My family has an old tree in the front yard that grows some of the sweetest, crunchiest apples I’ve ever tasted. It was planted long before we ever bought the house, so we are just the grateful recipients of a previous owner’s forethought. Every year we seemed to pick enough to enjoy with our family and to share with friends and neighbors.
A few years ago, the tree was getting a little tall. We decided it needed to be pruned back and thinned out. The next spring, we were dismayed when not a single blossom sprouted in the tree. That fall, our tree was bare. Not a single apple. “What have we done?” I thought to myself. Sure we’d ruined it for good, I lamented the loss.
The next year, a few blossoms appeared on the branches in the spring and we actually picked a small crop of apples that fall. I was relieved, but not entirely convinced the tree would ever return to its former glory.
Last spring the tree was bursting with blossoms and so laden with apples by this fall that one branch actually cracked away from the trunk. Every weekend I would pick apples to thin out the huge amount of fruit and lighten the load the branches were bearing. I could work steadily for an hour, filling several bags, but when I’d look up at the tree, I’d barely made a dent.
There was no way our family of four could possibly consume all the apples the tree was producing. Earlier in the fall, I’d come across information about an organization called Urban Farmers that uses volunteers to harvest fruit trees at private residences. All the fruit is taken to local food banks and places that provide meals for the hungry. A few of the places mentioned were ones I recognized like the Contra Costa Food Bank and Loaves and Fishes. I decided to sign up and see how it worked.
This past Saturday, the founder of Urban Farmers arrived on a sunny morning with fruit picking poles, crates and buckets. He worked alongside our family to harvest the apples weighing down the branches of our tree. He was delighted by the taste and smell of the apples and worked cheerfully alongside us filling the crates.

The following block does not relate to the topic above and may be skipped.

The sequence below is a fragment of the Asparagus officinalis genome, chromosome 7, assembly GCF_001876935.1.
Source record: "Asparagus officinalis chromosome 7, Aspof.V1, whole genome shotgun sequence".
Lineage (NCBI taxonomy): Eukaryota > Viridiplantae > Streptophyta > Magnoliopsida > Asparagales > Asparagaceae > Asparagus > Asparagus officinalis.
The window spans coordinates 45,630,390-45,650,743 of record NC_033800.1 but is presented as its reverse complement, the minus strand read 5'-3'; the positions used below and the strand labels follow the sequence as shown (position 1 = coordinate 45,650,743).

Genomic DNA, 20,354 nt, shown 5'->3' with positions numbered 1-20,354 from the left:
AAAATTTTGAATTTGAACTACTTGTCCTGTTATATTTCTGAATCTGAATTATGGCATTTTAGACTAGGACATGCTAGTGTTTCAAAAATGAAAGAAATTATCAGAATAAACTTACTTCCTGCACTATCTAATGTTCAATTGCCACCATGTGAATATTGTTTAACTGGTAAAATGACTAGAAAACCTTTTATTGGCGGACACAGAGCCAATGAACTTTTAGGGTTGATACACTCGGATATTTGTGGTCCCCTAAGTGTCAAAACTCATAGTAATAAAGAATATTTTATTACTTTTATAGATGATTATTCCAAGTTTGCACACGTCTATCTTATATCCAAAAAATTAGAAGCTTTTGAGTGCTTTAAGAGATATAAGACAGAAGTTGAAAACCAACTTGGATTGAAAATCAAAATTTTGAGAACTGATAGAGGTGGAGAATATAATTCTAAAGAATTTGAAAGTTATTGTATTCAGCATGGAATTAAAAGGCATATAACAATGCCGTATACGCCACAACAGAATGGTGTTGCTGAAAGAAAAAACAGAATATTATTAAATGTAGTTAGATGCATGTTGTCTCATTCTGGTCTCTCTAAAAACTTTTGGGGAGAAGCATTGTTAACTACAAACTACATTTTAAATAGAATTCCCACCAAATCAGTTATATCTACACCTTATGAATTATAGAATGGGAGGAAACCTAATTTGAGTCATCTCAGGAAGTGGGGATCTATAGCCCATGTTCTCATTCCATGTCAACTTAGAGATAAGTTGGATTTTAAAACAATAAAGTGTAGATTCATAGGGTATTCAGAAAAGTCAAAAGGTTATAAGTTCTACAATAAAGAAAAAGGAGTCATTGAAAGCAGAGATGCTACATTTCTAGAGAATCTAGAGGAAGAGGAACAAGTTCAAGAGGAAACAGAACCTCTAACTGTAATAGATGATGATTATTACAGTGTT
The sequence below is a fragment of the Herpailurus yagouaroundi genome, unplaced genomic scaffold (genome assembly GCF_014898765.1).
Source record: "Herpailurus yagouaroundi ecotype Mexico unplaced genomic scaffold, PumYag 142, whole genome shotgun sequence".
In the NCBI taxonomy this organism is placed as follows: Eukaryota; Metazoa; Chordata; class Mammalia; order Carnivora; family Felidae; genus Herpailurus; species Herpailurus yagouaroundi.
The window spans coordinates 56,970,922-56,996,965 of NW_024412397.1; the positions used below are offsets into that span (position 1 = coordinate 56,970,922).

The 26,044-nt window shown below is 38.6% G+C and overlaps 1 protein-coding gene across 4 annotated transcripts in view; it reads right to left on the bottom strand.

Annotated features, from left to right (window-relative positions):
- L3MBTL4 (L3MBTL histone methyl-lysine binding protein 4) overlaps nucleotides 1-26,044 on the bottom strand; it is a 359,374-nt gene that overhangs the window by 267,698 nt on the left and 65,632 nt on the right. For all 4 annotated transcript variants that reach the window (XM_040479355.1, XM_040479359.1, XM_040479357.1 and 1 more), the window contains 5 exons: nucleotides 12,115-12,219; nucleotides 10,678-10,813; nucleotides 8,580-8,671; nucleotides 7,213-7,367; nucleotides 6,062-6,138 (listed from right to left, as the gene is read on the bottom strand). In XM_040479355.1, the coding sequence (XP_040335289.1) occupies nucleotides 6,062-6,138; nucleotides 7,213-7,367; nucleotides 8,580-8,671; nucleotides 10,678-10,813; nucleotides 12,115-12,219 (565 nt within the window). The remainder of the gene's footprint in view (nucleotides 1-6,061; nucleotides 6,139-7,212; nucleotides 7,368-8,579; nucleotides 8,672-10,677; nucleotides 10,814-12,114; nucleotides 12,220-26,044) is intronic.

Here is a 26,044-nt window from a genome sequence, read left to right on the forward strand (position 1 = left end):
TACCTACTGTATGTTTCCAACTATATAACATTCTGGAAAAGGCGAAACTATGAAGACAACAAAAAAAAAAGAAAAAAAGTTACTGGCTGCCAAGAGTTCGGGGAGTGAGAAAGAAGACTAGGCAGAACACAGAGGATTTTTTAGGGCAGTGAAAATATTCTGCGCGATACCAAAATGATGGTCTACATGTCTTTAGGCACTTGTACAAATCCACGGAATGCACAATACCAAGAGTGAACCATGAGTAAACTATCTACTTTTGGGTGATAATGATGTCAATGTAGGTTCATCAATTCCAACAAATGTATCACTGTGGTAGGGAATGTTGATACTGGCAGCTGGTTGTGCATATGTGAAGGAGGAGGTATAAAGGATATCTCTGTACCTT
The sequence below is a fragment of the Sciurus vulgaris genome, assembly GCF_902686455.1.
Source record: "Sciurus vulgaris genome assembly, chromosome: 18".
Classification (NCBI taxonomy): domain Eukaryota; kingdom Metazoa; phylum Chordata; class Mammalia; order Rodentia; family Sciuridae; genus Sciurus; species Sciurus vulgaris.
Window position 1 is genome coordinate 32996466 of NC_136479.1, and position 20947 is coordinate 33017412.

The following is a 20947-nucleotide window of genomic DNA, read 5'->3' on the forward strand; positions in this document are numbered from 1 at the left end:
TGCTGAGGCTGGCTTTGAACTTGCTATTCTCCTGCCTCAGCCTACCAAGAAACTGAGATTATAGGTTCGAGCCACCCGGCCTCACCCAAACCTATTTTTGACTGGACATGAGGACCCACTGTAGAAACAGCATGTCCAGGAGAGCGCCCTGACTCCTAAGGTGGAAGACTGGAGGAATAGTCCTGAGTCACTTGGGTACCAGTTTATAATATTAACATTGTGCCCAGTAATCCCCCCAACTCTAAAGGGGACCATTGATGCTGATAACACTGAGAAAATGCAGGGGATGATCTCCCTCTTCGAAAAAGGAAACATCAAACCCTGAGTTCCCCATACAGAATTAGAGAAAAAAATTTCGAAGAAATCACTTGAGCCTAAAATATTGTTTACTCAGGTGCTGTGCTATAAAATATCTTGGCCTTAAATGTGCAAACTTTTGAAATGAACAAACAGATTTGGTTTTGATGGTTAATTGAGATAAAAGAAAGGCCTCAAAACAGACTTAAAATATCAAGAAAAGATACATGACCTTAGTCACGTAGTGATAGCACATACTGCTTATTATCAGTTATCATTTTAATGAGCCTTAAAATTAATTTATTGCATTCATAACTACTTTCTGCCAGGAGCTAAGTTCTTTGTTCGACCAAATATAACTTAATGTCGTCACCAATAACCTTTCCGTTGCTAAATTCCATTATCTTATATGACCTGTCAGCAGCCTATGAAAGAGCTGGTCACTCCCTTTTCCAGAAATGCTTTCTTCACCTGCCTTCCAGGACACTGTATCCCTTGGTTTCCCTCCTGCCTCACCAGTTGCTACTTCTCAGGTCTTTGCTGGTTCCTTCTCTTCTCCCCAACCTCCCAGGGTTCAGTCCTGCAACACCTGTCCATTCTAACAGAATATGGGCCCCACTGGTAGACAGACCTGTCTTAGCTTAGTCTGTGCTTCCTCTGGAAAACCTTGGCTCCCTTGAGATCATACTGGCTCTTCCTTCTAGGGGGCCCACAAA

At one point as we were talking about feeding the needy he asked, “What makes you want to do something like this?” I paused, weighing what kind of answer I wanted to give and finally decided to let go of my usual restraint. I responded: “Because I love Jesus.” He remained quiet and I continued: “Last year I read a book called The Hole in Our Gospel and it helped me understand our responsibility to help the needy.”
The conversation continued, becoming richer and deeper as we shared more.
When all but a few apples were picked, the man asked if he could take our picture with all of the apples. He said it was unusual to have a whole family participate in helping with the harvest.
Later that day, he sent us an e-mail telling us we’d donated 310 pounds of apples that would be enough to feed 62 people for a day. I was astounded realizing the decision to register with Urban Farmers and a few hours of harvesting was helping so many people in need.
It also got me thinking about a conversation I’d had in Bible Study a few days earlier. We’d been talking about Jesus’ teaching on the vine and the branches from John 15. In the passage He says: “I am the true vine, and my Father is the gardener. He cuts off every branch in me that bears no fruit, while every branch that does bear fruit he prunes so that it will be even more fruitful…I am the vine; you are the branches. If a man remains in me and I in him, he will bear much fruit; apart from me you can do nothing.” (John 15:1 & 5)
God’s pruning process in our lives can be incredibly painful, but if we’ll wait for his timing, we can see amazing results and bountiful fruit. Just like my tree.
The word “fruit” appears numerous times in the Bible and has many layers of meaning, depending on the context. The Greek word is “karpos,” which literally means: “fruit produced by the inherent energy of a living organism.” Metaphorically, it is the visible expression of Christ’s power working inwardly and invisibly. When we are brought into union with Jesus by abiding in Him, His fruit shows in our lives. He produces the Fruit of the Spirit in us described in Galations 5:22. When we display this fruit, it draws others to Him who become His followers as well. These new disciples are yet another kind of “fruit.”
What I’m learning is that I have no power to produce fruit on my own strength. I might be able to muster up some love, joy, peace and patience for a little while. Flurries of kindness, goodness, faithfulness and gentleness may breeze through me periodically. I can even demonstrate self- control once in a while, but none of these things can be sustained in me if I’m not abiding with Jesus throughout the hours every day.
The apple tree appears passive as it sits in one spot absorbing nutrients from the soil, water and sun. We only see what has been going on inside it when the blossoms appear and the fruit grows. Like the apple tree, we can absorb every moment with Jesus and produce such an abundance of fruit that our branches sag under the weight. Love and good deeds flow from us as we abide in Him and draw on Him for strength. The best part is, He does all the work and just asks us to share the fruit with others. Lives are touched and even more fruit is produced as other people come to know Jesus.
Take some time this week to think about your spiritual garden. Are you in a phase of being pruned? Are you blossoming and growing fruit? Are you abiding in Jesus or trying to produce fruit on your own strength? How can you apply this metaphor personally? How have you seen its truth?
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